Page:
29 Once when Jacob was cooking some stew, Esau came in from the open country, famished. 30 He said to Jacob, “Quick, let me have some of that red stew! I’m famished!” (That is why he was also called Edom.[d])
31 Jacob replied, “First sell me your birthright.
32 “Look, I am about to die,” Esau said. “What good is the birthright to me?”
33 But Jacob said, “Swear to me first.” So he swore an oath to him, selling his birthright to Jacob.
34 Then Jacob gave Esau some bread and some lentil stew. He ate and drank, and then got up and left.
So Esau despised his birthright.
 

 
Shorbat Adas
1 cup red lentils
6 cups chicken broth
½ cup chopped onion
1 clove garlic, minced
2 tsp oil
½ tsp cumin
½ tsp turmeric
salt and pepper to taste

Heat the oil in a small pot over medium heat. Add the onion and garlic, and sauté until the onion is translucent. Stir in the remaining ingredients and bring to a boil. Cover, reduce the heat to a simmer, and cook for 40 minutes. Stir occasionally and season to taste.



 

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Jordan's national dish is a plate piled high with delicious goodness. Mansaf literally means large tray or dish. It's a Friday night or special occasion family meal for obvious reasons. (The cooking process would not make it in Rachael Ray's 30 minute meals category.) You can make it with lamb or chicken. Lamb is more traditional, but a little too expensive for my budget. I was happy when I read that chicken is often used as well. The thick yogurt sauce is made from jamid, a fermented and dried yogurt. Thick Greek yogurt is a good substitute.
 
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Mansaf
1 pound boneless, skinless chicken thighs or lamb, cubed
½ an onion, chopped
1 cinnamon stick
½ tsp turmeric
½ tsp cumin
½ tsp paprika
¼ tsp cardamom
¼ tsp allspice
salt and pepper, to taste
2 cups Greek yogurt
1 egg white
1 cup reserved boiling water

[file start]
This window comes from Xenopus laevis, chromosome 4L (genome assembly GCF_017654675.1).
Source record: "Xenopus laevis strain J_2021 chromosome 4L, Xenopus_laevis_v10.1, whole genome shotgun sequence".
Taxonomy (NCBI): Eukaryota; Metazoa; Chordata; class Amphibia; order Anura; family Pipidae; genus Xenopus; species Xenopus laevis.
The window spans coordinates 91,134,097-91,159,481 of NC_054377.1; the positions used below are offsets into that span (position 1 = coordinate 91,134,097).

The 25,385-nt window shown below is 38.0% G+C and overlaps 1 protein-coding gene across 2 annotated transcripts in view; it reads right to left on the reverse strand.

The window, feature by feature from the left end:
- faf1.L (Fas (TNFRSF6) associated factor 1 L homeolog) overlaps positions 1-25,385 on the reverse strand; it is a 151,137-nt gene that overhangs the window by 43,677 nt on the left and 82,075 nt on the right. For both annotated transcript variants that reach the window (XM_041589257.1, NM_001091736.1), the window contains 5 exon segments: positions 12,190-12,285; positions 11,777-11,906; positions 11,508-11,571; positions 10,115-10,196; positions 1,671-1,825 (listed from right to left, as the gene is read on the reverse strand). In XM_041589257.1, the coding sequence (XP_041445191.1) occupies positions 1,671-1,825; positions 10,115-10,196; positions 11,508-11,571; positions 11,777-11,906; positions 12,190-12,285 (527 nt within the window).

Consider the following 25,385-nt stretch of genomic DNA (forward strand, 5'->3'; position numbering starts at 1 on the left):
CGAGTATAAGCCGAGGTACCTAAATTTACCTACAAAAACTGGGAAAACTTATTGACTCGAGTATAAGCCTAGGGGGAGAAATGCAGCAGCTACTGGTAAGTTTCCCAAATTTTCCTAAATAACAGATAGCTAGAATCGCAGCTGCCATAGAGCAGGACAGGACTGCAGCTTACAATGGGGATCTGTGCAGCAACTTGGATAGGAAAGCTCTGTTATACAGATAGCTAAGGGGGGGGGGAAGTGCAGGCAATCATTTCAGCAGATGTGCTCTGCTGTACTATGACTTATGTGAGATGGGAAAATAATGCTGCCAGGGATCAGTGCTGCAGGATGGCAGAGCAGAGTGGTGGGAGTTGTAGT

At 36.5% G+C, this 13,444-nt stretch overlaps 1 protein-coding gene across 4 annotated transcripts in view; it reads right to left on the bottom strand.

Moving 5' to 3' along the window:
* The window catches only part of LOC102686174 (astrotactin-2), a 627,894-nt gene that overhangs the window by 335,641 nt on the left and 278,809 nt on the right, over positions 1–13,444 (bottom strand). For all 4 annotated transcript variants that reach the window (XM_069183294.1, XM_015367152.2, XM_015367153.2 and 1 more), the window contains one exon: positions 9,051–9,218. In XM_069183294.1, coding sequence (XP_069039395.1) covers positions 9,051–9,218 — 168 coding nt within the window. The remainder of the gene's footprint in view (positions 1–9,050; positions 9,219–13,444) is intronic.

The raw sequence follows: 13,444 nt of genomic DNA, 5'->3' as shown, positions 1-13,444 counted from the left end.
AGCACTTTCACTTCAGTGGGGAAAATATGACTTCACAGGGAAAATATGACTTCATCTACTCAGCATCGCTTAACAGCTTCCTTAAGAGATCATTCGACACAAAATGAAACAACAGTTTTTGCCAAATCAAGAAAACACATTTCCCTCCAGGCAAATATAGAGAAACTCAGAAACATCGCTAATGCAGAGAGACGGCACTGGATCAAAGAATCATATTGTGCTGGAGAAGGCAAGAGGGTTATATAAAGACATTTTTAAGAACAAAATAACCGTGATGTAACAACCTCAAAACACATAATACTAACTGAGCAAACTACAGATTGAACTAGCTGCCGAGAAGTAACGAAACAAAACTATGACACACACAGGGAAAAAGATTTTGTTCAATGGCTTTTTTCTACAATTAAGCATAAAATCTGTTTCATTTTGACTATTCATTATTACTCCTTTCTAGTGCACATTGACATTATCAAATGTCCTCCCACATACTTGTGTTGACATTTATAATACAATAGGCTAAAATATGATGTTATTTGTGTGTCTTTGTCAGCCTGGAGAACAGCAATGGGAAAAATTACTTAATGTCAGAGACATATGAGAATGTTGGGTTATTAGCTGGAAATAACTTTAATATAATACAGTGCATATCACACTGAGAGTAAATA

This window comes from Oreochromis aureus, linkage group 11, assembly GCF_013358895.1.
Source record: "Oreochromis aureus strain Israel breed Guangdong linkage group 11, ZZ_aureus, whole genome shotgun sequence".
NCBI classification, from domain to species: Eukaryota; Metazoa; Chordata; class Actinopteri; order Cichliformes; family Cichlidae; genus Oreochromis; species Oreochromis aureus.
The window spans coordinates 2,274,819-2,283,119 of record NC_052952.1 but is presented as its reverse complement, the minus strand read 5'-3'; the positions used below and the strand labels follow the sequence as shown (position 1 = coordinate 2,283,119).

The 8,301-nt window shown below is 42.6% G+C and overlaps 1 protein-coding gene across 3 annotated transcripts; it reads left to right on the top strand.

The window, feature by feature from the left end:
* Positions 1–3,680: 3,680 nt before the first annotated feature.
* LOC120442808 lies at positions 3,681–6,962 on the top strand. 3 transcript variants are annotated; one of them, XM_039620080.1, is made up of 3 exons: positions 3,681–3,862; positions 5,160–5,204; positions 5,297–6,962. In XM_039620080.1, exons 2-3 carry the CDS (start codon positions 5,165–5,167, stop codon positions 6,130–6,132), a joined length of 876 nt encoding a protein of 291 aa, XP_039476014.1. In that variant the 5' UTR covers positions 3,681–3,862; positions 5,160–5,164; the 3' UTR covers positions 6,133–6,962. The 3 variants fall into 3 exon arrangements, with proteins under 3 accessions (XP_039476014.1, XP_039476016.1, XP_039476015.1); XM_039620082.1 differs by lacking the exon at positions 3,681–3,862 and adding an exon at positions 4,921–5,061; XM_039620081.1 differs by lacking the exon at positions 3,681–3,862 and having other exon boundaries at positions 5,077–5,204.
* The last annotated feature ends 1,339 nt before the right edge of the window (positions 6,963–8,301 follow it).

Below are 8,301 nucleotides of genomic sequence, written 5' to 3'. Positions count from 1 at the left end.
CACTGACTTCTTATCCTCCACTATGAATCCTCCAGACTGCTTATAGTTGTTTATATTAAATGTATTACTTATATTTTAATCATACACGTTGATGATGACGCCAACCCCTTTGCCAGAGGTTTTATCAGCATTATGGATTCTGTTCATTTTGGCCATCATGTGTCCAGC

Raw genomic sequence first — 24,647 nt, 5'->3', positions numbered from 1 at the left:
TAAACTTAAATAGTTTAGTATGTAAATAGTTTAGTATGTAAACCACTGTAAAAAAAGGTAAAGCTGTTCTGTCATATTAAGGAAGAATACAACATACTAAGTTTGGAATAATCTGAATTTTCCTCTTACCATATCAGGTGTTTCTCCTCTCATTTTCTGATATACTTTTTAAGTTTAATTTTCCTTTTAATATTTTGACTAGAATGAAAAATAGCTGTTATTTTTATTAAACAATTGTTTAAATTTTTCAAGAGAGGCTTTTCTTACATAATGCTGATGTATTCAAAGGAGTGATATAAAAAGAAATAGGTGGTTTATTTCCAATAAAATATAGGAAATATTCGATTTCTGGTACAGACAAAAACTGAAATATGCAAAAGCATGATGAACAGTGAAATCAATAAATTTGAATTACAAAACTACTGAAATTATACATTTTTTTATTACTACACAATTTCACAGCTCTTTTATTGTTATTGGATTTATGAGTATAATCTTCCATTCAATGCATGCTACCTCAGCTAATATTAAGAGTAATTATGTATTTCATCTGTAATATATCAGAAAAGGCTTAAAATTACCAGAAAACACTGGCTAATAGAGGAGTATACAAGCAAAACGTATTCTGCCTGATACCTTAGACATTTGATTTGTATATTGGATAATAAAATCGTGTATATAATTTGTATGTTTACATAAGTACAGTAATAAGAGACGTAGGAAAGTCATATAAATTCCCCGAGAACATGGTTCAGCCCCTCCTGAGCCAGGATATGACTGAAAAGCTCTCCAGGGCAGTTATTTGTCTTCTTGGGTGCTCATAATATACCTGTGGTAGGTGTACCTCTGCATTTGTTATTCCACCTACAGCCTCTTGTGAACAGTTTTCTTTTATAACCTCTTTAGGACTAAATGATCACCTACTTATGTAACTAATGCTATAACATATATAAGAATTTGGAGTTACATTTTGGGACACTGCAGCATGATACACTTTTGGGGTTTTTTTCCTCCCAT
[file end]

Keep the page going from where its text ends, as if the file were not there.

1 tbsp corn starch
¼ cup pine nuts
¼ cup blanched and slivered almonds
olive oil, as needed
1 cup dry basmati rice, cooked according to the directions on the package
khubz, or other flat Middle Eastern bread

Heat a tablespoon or two of oil in a skillet over medium heat. Add your meat of choice and brown each side for about a minute. Remove the meat to a pot, cover with water, and bring to a boil. Reduce the heat to a simmer and cook for 30 minutes.

Meanwhile, sauté the onion in a little oil over medium heat until translucent, but not browned. Add the onion and cinnamon stick to the simmering chicken once it has been cooking for 30 minutes. Cook for an additional 30 minutes. Add extra water if needed, and reserve 1 cup of the broth at the end.

To make the yogurt sauce, whisk the yogurt, reserved broth, spices, egg white, and cornstarch together. Bring this to a boil, stirring constantly. (I read that you are only supposed to stir to the left to prevent the yogurt from curling. I don’t know if this is legit or an old wives’ tale, but I did it anyway.) Boil for one minute, and then reduce the heat to a simmer. Continue to stir until the sauce has thickened up. Add the meat and cook for 2 more minutes.

Heat a tablespoon of oil in a pan over medium heat and fry the almonds and pine nuts until golden brown. Remove them from the pan immediately to prevent burning.

Place the bread on a plate, top with the rice, and then drizzle on some sauce. Next layer on the meat and sprinkle the nuts over everything. Serve from the platter family style with no utensils for an authentic Jordanian experience.

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Wow, Jordan blew me away! Absolutely delicious. The worst part was waiting for it all to cook. I definitely will be making the lentil soup again. It was delicious! I cannot complain about anything else, either. My roommate is applying for an internship in Jordan this summer, and I just may have to join her.